Gray ghosts are a common sight in the southern Appalachians. A hemlock woolly adegid infestation has killed many hemlock trees in the Linville Gorge area of Pisgah National Forest in North Carolina. (U.S. Forest Service/Steve Norman)
Residents of the Appalachian Mountains of the eastern United States have long enjoyed a rich culture of storytelling. Often rooted in a deep connection to the natural world, stories from Appalachian folklore serve to entertain as well as to educate; sometimes, important life lessons emerge, especially from tales of demise. A present-day ghost story from the southern Appalachians has captured the attention of U.S. Forest Service researchers who are using high-tech tools to follow the footprints of lost life.
The ghosts in this story are eastern and Carolina hemlock trees. Hemlocks provide valuable ecosystem services in Appalachian forests, including cover for wildlife and cooling shade along waterways. But they are being killed in increasing numbers by an exotic invasive insect, the hemlock woolly adelgid. Native to Asia, the hemlock woolly adelgid is transported through forests by animals, wind and, accidentally, by people. Often called “gray ghosts” because of their pale, skeleton-like appearance, the dead hemlocks are obvious across the mountain landscape. Using a forest monitoring tool known as ForWarn, scientists are able to see just how devastating the hemlock losses have become across the southern Appalachians, where the hemlock woolly adelgid thrives in the warmer temperatures. Here, the hemlock woolly adelgid is killing trees much more quickly than in the more northern areas of the hemlocks’ range, sometimes in as few as four years after infestation. Read more »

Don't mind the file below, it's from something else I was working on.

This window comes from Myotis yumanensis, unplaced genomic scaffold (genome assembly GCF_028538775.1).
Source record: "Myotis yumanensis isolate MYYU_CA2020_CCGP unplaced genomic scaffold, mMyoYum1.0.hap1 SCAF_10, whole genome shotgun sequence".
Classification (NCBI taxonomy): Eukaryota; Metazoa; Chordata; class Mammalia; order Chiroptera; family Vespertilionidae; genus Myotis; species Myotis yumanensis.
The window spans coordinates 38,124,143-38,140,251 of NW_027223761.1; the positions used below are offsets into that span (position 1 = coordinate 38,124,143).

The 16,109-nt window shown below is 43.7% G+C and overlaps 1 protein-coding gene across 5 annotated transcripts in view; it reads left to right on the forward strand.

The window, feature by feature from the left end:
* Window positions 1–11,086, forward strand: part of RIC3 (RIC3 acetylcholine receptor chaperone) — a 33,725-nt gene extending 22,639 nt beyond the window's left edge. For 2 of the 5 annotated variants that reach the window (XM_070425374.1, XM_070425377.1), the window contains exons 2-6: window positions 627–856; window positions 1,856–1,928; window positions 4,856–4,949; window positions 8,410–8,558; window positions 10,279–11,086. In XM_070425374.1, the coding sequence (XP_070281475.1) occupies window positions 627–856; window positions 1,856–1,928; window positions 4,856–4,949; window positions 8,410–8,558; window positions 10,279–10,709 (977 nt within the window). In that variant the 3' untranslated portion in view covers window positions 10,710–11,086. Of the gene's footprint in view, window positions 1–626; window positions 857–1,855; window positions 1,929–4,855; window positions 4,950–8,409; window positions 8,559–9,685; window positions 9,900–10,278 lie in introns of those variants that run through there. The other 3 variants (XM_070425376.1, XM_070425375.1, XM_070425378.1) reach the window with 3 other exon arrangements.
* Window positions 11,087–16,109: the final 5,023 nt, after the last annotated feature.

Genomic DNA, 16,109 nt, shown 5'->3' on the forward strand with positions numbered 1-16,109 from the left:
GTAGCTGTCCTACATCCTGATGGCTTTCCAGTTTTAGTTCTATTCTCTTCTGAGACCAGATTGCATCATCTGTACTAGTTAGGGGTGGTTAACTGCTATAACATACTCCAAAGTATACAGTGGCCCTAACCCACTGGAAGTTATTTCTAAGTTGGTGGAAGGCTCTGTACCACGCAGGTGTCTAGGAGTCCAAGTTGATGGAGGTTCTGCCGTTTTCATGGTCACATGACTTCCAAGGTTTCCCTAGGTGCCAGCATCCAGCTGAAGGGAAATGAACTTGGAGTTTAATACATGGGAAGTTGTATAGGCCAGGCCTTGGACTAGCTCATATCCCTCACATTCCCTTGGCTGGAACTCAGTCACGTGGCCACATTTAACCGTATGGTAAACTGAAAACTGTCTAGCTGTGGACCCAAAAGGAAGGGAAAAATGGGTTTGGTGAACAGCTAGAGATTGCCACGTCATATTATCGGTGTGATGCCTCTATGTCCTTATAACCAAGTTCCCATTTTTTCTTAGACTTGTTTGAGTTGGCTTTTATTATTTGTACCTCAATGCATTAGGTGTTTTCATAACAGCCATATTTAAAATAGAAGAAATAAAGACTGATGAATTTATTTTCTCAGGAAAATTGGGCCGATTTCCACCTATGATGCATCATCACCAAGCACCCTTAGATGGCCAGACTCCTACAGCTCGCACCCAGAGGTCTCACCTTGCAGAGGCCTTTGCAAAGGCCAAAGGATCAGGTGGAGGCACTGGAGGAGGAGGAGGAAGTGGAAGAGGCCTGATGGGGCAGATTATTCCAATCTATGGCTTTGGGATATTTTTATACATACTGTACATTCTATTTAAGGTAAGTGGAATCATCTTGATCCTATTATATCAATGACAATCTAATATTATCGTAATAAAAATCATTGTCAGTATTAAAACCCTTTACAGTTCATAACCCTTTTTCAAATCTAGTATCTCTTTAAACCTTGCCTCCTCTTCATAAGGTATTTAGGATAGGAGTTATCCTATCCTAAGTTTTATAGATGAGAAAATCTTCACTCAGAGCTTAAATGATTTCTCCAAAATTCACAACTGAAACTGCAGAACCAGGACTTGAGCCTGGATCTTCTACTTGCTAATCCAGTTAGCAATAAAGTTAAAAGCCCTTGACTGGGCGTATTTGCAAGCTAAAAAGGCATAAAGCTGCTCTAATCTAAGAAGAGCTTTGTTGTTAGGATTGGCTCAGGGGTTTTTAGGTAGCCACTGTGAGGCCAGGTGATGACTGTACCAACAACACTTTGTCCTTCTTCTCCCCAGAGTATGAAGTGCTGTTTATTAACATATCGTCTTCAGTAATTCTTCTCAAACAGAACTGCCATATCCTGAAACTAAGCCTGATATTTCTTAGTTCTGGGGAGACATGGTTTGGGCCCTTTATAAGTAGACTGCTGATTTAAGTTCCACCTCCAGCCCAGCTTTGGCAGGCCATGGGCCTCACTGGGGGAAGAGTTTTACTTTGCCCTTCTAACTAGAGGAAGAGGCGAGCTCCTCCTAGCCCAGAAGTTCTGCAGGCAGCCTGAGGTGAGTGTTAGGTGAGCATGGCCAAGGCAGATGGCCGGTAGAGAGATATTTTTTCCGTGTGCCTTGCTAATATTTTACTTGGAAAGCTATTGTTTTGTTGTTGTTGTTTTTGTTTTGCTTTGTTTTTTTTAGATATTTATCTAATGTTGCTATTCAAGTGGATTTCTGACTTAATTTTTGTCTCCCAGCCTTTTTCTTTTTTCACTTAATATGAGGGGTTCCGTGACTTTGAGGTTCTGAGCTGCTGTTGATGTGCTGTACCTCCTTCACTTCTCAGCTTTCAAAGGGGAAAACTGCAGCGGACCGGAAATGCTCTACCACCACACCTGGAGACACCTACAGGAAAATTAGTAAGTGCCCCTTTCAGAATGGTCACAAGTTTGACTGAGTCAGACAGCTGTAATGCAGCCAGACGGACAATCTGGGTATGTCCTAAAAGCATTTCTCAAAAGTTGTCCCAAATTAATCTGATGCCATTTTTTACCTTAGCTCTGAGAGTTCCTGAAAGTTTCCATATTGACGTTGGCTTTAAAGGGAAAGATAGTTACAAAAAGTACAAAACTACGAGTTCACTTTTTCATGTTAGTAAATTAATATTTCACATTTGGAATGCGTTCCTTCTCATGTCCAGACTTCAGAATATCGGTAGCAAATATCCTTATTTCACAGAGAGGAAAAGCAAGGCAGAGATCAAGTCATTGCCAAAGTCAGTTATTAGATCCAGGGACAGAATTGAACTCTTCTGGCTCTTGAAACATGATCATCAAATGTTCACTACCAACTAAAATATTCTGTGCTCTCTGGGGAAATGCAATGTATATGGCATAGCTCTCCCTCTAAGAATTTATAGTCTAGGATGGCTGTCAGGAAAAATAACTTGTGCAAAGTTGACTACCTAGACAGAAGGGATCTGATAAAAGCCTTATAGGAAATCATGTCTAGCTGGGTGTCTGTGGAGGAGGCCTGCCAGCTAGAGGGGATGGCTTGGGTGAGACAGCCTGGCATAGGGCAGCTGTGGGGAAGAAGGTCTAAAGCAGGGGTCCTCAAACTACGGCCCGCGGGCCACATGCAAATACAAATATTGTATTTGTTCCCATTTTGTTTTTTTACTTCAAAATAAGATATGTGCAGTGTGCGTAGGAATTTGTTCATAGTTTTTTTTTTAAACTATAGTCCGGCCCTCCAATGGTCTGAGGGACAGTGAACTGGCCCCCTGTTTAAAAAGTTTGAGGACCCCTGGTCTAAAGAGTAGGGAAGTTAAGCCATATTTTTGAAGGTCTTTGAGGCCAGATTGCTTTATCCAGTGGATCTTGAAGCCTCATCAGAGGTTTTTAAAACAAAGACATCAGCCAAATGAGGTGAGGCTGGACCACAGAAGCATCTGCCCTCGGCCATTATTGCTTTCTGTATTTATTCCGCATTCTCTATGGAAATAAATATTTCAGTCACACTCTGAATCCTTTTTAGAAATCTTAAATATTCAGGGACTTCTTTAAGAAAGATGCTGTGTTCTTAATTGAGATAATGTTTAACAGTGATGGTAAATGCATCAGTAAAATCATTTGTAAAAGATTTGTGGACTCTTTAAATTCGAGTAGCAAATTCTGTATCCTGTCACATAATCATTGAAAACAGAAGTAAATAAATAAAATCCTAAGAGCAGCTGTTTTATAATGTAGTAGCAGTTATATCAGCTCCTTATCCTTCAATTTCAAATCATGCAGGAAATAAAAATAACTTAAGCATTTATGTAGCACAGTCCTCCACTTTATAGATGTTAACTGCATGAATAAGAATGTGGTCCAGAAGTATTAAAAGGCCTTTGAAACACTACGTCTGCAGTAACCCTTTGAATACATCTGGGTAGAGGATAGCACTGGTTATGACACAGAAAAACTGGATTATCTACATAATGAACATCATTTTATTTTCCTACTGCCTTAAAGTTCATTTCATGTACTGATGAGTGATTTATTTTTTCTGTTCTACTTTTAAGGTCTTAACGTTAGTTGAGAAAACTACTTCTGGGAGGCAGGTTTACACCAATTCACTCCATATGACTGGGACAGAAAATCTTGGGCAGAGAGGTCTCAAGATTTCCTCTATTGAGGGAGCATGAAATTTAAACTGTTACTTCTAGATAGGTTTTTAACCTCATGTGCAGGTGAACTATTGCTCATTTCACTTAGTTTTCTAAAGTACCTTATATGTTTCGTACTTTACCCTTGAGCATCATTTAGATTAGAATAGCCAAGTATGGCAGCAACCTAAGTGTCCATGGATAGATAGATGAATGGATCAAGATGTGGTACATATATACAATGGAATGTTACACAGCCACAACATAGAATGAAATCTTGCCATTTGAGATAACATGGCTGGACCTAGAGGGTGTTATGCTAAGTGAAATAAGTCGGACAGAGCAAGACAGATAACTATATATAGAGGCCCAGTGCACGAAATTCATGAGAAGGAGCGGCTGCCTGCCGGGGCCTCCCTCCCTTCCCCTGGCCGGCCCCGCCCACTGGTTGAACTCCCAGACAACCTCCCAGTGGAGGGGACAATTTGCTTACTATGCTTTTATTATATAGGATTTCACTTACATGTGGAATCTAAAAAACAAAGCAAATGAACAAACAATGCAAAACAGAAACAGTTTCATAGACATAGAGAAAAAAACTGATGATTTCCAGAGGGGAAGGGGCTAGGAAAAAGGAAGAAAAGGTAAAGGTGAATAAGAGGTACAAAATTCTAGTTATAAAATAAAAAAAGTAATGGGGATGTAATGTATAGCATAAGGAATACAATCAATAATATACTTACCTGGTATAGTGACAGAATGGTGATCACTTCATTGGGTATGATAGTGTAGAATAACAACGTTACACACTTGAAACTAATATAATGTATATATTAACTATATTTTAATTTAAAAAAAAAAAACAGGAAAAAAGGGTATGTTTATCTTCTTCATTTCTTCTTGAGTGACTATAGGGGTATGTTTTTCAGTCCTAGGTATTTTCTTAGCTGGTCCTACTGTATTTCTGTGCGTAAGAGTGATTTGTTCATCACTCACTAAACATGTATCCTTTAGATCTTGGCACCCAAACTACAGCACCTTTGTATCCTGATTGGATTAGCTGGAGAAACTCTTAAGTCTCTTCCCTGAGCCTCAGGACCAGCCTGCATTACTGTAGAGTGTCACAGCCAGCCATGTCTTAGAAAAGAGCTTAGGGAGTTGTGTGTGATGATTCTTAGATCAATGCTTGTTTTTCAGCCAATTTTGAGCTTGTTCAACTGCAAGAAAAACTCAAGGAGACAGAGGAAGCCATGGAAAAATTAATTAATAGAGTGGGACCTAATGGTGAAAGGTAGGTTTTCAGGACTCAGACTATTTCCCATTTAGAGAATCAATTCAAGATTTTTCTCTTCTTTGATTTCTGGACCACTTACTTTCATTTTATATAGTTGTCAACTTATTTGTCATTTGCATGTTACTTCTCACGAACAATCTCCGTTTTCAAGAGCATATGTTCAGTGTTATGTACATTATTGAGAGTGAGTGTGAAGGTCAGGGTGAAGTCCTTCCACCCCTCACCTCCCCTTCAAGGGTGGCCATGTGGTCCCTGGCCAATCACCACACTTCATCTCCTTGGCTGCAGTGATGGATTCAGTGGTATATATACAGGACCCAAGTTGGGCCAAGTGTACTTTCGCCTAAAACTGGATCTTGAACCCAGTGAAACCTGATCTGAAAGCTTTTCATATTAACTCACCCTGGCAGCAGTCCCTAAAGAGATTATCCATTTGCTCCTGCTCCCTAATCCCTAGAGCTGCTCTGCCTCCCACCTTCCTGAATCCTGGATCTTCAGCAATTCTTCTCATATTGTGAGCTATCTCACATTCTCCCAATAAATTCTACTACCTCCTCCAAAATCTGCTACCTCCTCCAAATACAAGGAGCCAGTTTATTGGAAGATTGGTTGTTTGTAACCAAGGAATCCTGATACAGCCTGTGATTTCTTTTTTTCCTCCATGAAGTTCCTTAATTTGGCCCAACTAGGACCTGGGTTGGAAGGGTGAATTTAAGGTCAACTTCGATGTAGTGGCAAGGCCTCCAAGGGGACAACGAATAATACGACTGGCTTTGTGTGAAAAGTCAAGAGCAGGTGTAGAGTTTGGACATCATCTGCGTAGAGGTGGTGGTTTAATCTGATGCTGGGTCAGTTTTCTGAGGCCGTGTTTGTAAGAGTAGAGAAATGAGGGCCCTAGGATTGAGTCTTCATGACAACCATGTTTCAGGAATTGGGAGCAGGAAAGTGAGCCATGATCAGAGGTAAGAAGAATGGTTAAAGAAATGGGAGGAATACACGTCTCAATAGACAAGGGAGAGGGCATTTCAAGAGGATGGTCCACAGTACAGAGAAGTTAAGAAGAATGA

This post is part of the Science Tuesday feature series on the USDA blog. Check back each week as we showcase stories and news from the USDA’s rich science and research portfolio.
A pine cone has many purposes. It could serve as a home for birds and insects. Pine cones contain seeds to use in reforestation projects. They even can be made into fanciful ornaments to adorn the 2014 Capitol Christmas Tree.
That’s exactly what students learned during a recent Science Fusion program at the Science Museum of Minnesota.
As part of an overarching mission to the world of science, technology, engineering and math, these special Saturday programs afford underserved Minnesota youth the opportunity to interact with local scientists, engineers, inventors and science educators through hands-on activities. Read more »
During the month of April we will take a closer look at USDA’s Groundbreaking Research for a Revitalized Rural America, highlighting ways USDA researchers are improving the lives of Americans in ways you might never imagine, including research into trees that could fuel new energy solutions.
A team of researchers led by the University of California–Davis has mapped the complete genome of the loblolly pine. And if you don’t think that understanding the genetic makeup of loblolly pine is a big deal, perhaps you cannot see the forest for the trees.
Loblolly pine, the most commercially important tree in the United States, is the source of most paper products in this country and 58 percent of timber. On the surface, that might be reason enough for the USDA’s National Institute of Food and Agriculture (NIFA) to invest $14.6 million in 2011 toward science that could increase the productivity and health of American forests. Read more »